90

I want to execute a stored procedure in SQL Server and assign the output to a variable (it returns a single value) ?

1
  • 5
    What does your stored procedure return? A single value? A result set?
    – marc_s
    Aug 15, 2012 at 7:07

4 Answers 4

171

That depends on the nature of the information you want to return.

If it is a single integer value, you can use the return statement

 create proc myproc
 as 
 begin
     return 1
 end
 go
 declare @i int
 exec @i = myproc

If you have a non integer value, or a number of scalar values, you can use output parameters

create proc myproc
  @a int output,
  @b varchar(50) output
as
begin
  select @a = 1, @b='hello'
end
go
declare @i int, @j varchar(50)
exec myproc @i output, @j output

If you want to return a dataset, you can use insert exec

create proc myproc
as 
begin
     select name from sysobjects
end
go

declare @t table (name varchar(100))
insert @t (name)
exec myproc

You can even return a cursor but that's just horrid so I shan't give an example :)

7
  • 11
    For integers, you should still use output parameters. Reserve return value for what they are designed: status. Good programmers separate concepts and write solid code. What happens if your stored procedure that returns an integer happens to fail? Aug 15, 2012 at 8:04
  • 1
    i did observed an anomoly that when i return a decimal its decimal places are zero's but when i change it to select it returns decimal places correctly.
    – Ram
    Nov 2, 2015 at 14:34
  • 2
    @DRAM return returns a single integer value
    – podiluska
    Nov 2, 2015 at 15:11
  • 1
    the last return example, was very useful, i was able to return a dataset, and assign field data to a couple of variables>>using [ select @variable= name from @t] May 6, 2016 at 23:04
  • 1
    @Muflix, in that case, use the INSERT/EXEC example. Jan 12, 2017 at 18:09
16

You can use the return statement inside a stored procedure to return an integer status code (and only of integer type). By convention a return value of zero is used for success.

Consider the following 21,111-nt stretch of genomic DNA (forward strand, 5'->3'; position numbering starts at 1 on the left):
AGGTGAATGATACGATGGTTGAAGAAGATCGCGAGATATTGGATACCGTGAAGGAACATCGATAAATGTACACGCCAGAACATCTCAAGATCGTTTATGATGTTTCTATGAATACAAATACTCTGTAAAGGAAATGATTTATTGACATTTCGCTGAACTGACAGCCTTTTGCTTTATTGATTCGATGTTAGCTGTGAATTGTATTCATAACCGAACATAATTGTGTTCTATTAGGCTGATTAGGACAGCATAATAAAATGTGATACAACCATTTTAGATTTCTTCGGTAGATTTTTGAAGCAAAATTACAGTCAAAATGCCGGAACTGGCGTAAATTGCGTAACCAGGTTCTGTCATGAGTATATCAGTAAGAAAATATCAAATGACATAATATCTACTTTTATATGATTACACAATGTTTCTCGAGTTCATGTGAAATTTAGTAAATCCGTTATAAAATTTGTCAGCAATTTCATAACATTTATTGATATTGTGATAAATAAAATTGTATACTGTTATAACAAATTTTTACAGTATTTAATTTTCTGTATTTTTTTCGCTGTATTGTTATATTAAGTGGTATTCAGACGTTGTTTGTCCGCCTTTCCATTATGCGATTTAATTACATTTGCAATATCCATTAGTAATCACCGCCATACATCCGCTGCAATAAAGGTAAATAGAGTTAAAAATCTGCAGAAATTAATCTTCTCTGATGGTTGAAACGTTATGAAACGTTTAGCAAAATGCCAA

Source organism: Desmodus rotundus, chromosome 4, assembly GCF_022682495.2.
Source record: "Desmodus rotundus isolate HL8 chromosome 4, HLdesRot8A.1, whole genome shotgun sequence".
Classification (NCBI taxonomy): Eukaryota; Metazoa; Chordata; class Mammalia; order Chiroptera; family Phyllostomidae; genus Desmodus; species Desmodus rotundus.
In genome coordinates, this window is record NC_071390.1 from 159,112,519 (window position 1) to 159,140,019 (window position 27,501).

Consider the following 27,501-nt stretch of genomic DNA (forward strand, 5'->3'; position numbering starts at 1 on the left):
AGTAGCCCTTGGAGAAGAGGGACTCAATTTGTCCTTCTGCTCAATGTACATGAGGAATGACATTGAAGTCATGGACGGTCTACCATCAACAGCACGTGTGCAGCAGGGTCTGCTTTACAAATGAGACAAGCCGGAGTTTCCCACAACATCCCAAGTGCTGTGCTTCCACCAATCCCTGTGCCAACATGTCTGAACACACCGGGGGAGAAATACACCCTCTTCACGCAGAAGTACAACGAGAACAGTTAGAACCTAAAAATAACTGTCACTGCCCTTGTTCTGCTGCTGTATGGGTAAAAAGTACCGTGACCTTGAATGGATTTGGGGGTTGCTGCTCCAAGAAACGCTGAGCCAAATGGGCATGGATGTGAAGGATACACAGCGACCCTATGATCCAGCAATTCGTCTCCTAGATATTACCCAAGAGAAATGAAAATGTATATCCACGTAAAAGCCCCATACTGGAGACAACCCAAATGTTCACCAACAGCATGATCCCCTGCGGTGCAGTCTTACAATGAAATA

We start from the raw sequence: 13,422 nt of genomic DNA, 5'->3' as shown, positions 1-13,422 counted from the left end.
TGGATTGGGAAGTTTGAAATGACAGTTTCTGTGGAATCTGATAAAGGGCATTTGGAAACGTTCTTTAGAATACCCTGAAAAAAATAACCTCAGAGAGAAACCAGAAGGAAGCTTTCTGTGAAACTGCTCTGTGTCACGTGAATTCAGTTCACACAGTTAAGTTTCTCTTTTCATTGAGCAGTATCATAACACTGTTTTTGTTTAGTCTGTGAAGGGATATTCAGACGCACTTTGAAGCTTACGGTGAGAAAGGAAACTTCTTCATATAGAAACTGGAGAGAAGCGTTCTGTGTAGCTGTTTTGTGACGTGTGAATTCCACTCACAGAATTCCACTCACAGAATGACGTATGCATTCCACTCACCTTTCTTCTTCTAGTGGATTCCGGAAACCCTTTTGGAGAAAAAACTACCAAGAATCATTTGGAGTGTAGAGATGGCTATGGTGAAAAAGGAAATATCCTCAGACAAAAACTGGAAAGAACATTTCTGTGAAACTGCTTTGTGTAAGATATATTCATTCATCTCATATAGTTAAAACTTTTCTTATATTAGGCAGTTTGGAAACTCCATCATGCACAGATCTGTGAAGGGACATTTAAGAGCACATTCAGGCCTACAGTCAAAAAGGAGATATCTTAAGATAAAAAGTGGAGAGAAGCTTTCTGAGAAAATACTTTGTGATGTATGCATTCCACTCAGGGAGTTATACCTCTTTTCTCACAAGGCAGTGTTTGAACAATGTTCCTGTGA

If no return is explicitly set, then the stored procedure returns zero.

   CREATE PROCEDURE GetImmediateManager
      @employeeID INT,
      @managerID INT OUTPUT
   AS
   BEGIN
     SELECT @managerID = ManagerID 
     FROM HumanResources.Employee 
     WHERE EmployeeID = @employeeID

     if @@rowcount = 0 -- manager not found?
       return 1;
   END

And you call it this way:

DECLARE @return_status int;
DECLARE @managerID int;

EXEC @return_status = GetImmediateManager 2, @managerID output;
if @return_status = 1
  print N'Immediate manager not found!';
else 
  print N'ManagerID is ' + @managerID;
go

You should use the return value for status codes only. To return data, you should use output parameters.

If you want to return a dataset, then use an output parameter of type cursor.

more on RETURN statement

0
9

Use this code, Working properly

CREATE PROCEDURE [dbo].[sp_delete_item]
@ItemId int = 0
@status bit OUT

AS
Begin
 DECLARE @cnt int;
 DECLARE @status int =0;
 SET NOCOUNT OFF
 SELECT @cnt =COUNT(Id) from ItemTransaction where ItemId = @ItemId
 if(@cnt = 1)
   Begin
     return @status;
   End
 else
  Begin
   SET @status =1;
    return @status;
 End
END

Execute SP

DECLARE @statuss bit;
EXECUTE  [dbo].[sp_delete_item] 6, @statuss output;
PRINT @statuss;
2

With the Return statement from the proc, I needed to assign the temp variable and pass it to another stored procedure. The value was getting assigned fine but when passing it as a parameter, it lost the value. I had to create a temp table and set the variable from the table (SQL 2008)

From this: 
declare @anID int
exec @anID = dbo.StoredProc_Fetch @ID, @anotherID, @finalID
exec dbo.ADifferentStoredProc @anID (no value here)

To this:
declare @t table(id int) 
declare @anID int
insert into @t exec dbo.StoredProc_Fetch @ID, @anotherID, @finalID
set @anID= (select Top 1 * from @t)

Your Answer

By clicking “Post Your Answer”, you agree to our terms of service and acknowledge you have read our privacy policy.

Not the answer you're looking for? Browse other questions tagged or ask your own question.